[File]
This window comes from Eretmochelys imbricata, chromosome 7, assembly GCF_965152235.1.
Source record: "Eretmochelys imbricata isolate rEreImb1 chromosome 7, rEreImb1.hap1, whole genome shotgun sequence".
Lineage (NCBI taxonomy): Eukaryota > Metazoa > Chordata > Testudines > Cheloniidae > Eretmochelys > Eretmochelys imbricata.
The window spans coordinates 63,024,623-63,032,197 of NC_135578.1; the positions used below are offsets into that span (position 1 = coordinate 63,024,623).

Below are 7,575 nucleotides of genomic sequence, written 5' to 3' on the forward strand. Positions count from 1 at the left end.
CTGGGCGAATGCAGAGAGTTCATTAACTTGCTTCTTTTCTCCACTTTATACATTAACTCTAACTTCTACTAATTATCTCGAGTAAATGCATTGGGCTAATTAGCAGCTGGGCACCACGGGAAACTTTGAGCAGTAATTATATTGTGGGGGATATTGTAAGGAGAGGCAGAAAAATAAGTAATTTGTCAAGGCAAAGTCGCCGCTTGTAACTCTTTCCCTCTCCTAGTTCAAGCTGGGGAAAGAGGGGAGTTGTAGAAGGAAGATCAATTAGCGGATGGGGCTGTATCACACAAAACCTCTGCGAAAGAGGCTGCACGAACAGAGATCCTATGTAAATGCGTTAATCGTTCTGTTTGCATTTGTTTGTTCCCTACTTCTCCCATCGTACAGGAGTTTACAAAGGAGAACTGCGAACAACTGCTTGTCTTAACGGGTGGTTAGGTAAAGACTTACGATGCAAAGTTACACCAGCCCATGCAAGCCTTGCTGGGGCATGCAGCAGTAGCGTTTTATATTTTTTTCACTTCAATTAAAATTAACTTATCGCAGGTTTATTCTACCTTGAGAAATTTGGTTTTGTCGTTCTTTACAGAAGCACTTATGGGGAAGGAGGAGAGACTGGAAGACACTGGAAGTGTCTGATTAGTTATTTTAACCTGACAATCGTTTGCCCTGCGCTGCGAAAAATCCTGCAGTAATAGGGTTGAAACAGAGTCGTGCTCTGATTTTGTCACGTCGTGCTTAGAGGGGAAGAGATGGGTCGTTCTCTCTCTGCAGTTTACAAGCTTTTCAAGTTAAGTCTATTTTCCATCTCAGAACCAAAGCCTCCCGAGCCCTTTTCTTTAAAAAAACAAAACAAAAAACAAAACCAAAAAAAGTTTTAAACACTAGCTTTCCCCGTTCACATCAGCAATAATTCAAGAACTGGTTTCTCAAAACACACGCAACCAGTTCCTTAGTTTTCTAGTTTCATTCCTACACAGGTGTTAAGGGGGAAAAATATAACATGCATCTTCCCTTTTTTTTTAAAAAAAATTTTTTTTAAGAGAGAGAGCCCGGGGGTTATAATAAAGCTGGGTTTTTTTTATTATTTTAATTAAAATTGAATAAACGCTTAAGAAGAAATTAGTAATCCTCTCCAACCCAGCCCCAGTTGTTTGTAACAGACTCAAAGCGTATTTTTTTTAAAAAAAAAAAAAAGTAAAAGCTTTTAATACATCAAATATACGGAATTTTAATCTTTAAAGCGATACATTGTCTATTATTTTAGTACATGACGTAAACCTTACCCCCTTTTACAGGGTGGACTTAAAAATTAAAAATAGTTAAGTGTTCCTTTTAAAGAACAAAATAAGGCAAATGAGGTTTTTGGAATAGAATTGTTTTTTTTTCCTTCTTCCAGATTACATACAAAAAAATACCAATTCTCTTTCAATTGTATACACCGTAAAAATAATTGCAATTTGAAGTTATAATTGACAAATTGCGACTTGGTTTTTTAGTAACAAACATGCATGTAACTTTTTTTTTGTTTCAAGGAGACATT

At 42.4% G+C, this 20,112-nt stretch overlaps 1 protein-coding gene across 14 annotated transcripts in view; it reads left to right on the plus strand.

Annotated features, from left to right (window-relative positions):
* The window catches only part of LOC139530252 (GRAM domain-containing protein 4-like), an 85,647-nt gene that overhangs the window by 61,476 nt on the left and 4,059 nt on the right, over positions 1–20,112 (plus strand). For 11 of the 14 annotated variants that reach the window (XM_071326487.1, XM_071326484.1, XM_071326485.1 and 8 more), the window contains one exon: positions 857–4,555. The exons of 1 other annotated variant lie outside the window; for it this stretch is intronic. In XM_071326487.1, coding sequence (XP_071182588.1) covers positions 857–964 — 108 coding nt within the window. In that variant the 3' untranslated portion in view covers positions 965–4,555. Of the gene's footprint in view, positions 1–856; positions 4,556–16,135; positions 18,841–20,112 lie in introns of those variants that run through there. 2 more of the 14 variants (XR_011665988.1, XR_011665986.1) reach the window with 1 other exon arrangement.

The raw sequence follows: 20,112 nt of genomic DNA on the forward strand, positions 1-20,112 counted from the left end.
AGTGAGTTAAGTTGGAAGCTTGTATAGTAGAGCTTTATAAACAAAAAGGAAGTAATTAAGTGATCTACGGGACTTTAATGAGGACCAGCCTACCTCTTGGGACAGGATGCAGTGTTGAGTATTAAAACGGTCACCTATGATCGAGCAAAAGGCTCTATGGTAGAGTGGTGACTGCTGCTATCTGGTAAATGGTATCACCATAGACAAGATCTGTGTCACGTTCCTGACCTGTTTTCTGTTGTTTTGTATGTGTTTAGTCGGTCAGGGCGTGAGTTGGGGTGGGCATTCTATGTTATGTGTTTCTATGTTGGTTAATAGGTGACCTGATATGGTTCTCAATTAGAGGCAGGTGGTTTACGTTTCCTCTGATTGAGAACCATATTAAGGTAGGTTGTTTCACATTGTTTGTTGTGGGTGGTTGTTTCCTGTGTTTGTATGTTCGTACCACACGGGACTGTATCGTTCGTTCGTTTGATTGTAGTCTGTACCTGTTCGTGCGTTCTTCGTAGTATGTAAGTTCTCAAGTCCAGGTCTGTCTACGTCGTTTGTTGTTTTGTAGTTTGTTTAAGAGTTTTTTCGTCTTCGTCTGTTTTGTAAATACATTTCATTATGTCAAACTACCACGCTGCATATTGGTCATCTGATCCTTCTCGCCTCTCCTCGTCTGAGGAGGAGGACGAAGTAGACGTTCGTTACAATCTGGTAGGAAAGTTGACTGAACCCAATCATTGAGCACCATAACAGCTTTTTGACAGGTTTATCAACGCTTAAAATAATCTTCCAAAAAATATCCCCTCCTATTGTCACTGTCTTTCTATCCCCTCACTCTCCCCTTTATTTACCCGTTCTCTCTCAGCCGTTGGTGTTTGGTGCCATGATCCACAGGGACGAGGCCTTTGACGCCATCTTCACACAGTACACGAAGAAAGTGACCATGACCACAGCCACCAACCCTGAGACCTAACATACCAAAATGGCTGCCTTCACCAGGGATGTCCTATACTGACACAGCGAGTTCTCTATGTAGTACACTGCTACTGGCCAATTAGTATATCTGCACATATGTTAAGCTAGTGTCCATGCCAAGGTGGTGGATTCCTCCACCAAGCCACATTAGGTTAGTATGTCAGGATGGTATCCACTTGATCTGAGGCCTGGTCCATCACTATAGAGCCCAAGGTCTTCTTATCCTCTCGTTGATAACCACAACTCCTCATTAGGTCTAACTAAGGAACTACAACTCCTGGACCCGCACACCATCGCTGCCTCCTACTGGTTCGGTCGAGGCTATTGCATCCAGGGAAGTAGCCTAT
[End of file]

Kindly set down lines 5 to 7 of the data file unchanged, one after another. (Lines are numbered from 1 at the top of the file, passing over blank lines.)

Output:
Below are 7,575 nucleotides of genomic sequence, written 5' to 3' on the forward strand. Positions count from 1 at the left end.
CTGGGCGAATGCAGAGAGTTCATTAACTTGCTTCTTTTCTCCACTTTATACATTAACTCTAACTTCTACTAATTATCTCGAGTAAATGCATTGGGCTAATTAGCAGCTGGGCACCACGGGAAACTTTGAGCAGTAATTATATTGTGGGGGATATTGTAAGGAGAGGCAGAAAAATAAGTAATTTGTCAAGGCAAAGTCGCCGCTTGTAACTCTTTCCCTCTCCTAGTTCAAGCTGGGGAAAGAGGGGAGTTGTAGAAGGAAGATCAATTAGCGGATGGGGCTGTATCACACAAAACCTCTGCGAAAGAGGCTGCACGAACAGAGATCCTATGTAAATGCGTTAATCGTTCTGTTTGCATTTGTTTGTTCCCTACTTCTCCCATCGTACAGGAGTTTACAAAGGAGAACTGCGAACAACTGCTTGTCTTAACGGGTGGTTAGGTAAAGACTTACGATGCAAAGTTACACCAGCCCATGCAAGCCTTGCTGGGGCATGCAGCAGTAGCGTTTTATATTTTTTTCACTTCAATTAAAATTAACTTATCGCAGGTTTATTCTACCTTGAGAAATTTGGTTTTGTCGTTCTTTACAGAAGCACTTATGGGGAAGGAGGAGAGACTGGAAGACACTGGAAGTGTCTGATTAGTTATTTTAACCTGACAATCGTTTGCCCTGCGCTGCGAAAAATCCTGCAGTAATAGGGTTGAAACAGAGTCGTGCTCTGATTTTGTCACGTCGTGCTTAGAGGGGAAGAGATGGGTCGTTCTCTCTCTGCAGTTTACAAGCTTTTCAAGTTAAGTCTATTTTCCATCTCAGAACCAAAGCCTCCCGAGCCCTTTTCTTTAAAAAAACAAAACAAAAAACAAAACCAAAAAAAGTTTTAAACACTAGCTTTCCCCGTTCACATCAGCAATAATTCAAGAACTGGTTTCTCAAAACACACGCAACCAGTTCCTTAGTTTTCTAGTTTCATTCCTACACAGGTGTTAAGGGGGAAAAATATAACATGCATCTTCCCTTTTTTTTTAAAAAAAATTTTTTTTAAGAGAGAGAGCCCGGGGGTTATAATAAAGCTGGGTTTTTTTTATTATTTTAATTAAAATTGAATAAACGCTTAAGAAGAAATTAGTAATCCTCTCCAACCCAGCCCCAGTTGTTTGTAACAGACTCAAAGCGTATTTTTTTTAAAAAAAAAAAAAAGTAAAAGCTTTTAATACATCAAATATACGGAATTTTAATCTTTAAAGCGATACATTGTCTATTATTTTAGTACATGACGTAAACCTTACCCCCTTTTACAGGGTGGACTTAAAAATTAAAAATAGTTAAGTGTTCCTTTTAAAGAACAAAATAAGGCAAATGAGGTTTTTGGAATAGAATTGTTTTTTTTTCCTTCTTCCAGATTACATACAAAAAAATACCAATTCTCTTTCAATTGTATACACCGTAAAAATAATTGCAATTTGAAGTTATAATTGACAAATTGCGACTTGGTTTTTTAGTAACAAACATGCATGTAACTTTTTTTTTGTTTCAAGGAGACATT

At 42.4% G+C, this 20,112-nt stretch overlaps 1 protein-coding gene across 14 annotated transcripts in view; it reads left to right on the plus strand.